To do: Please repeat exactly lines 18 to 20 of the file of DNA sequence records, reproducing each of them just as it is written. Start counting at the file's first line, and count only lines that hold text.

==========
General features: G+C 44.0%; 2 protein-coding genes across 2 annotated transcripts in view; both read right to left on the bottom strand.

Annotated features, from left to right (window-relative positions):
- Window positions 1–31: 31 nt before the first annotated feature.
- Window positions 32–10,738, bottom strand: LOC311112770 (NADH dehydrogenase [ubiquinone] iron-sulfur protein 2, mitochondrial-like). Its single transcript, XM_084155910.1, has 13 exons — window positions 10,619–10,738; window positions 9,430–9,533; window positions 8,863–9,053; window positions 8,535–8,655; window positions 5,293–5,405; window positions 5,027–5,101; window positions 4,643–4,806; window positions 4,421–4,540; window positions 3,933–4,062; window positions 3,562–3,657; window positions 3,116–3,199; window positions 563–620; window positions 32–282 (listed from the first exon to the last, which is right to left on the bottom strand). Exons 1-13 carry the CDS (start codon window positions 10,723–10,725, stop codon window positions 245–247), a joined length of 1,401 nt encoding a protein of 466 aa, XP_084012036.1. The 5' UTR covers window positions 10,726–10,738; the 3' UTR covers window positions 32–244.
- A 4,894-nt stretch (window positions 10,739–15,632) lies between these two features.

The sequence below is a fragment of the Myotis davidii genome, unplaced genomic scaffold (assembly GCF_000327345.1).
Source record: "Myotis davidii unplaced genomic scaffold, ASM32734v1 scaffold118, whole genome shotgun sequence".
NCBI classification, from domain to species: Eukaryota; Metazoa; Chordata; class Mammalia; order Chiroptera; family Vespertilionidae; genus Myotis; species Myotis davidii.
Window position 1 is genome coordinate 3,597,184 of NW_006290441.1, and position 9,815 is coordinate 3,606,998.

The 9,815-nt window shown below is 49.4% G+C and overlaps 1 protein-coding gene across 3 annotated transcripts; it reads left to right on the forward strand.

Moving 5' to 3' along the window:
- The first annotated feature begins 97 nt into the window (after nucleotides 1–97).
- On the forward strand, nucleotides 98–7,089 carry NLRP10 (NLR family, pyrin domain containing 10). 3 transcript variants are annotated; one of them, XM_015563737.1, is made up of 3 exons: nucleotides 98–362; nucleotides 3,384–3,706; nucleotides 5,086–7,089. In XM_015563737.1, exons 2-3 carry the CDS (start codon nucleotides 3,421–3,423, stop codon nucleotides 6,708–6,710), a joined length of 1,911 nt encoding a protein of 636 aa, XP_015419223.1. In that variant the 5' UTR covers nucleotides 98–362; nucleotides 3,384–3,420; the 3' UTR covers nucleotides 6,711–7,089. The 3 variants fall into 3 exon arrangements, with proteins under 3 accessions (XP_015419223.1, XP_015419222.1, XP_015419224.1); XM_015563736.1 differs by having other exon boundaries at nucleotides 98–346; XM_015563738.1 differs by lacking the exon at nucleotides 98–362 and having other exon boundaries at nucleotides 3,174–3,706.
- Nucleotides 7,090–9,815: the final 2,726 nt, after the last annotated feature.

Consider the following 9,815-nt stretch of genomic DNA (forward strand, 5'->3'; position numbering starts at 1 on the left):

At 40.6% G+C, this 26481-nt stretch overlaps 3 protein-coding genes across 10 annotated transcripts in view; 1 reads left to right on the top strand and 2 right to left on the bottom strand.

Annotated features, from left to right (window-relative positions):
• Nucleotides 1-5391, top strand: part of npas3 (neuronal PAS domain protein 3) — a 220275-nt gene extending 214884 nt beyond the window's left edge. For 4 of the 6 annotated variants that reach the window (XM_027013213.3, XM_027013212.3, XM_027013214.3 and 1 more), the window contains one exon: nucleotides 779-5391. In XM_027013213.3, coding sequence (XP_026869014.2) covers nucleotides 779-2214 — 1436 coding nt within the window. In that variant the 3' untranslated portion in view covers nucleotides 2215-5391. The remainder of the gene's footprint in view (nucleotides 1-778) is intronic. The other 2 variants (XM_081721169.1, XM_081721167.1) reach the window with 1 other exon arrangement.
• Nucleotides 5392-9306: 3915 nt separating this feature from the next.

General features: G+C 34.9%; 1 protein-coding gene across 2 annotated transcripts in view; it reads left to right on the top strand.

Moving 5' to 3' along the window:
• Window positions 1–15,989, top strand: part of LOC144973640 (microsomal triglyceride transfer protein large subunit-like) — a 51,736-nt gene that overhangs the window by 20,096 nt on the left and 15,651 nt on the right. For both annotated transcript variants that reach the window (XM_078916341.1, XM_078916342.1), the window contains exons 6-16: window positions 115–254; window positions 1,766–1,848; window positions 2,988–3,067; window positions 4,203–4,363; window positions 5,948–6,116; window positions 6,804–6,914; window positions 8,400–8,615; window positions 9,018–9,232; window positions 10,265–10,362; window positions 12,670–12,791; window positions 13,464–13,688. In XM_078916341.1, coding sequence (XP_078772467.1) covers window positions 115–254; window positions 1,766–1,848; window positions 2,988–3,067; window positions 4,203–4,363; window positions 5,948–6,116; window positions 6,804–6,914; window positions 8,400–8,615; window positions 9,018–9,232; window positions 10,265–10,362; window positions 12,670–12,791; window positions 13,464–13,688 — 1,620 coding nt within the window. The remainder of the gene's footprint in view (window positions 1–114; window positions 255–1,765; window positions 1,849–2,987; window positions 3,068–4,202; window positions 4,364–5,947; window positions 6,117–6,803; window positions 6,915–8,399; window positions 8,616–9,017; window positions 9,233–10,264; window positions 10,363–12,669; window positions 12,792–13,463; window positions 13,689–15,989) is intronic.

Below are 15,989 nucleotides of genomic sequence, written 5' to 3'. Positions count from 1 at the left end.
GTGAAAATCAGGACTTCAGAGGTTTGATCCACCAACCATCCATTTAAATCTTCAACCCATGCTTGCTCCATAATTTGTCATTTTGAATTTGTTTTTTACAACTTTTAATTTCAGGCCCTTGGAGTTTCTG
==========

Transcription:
• Nucleotides 1-5391, top strand: part of npas3 (neuronal PAS domain protein 3) — a 220275-nt gene extending 214884 nt beyond the window's left edge. For 4 of the 6 annotated variants that reach the window (XM_027013213.3, XM_027013212.3, XM_027013214.3 and 1 more), the window contains one exon: nucleotides 779-5391. In XM_027013213.3, coding sequence (XP_026869014.2) covers nucleotides 779-2214 — 1436 coding nt within the window. In that variant the 3' untranslated portion in view covers nucleotides 2215-5391. The remainder of the gene's footprint in view (nucleotides 1-778) is intronic. The other 2 variants (XM_081721169.1, XM_081721167.1) reach the window with 1 other exon arrangement.
• Nucleotides 5392-9306: 3915 nt separating this feature from the next.

General features: G+C 34.9%; 1 protein-coding gene across 2 annotated transcripts in view; it reads left to right on the top strand.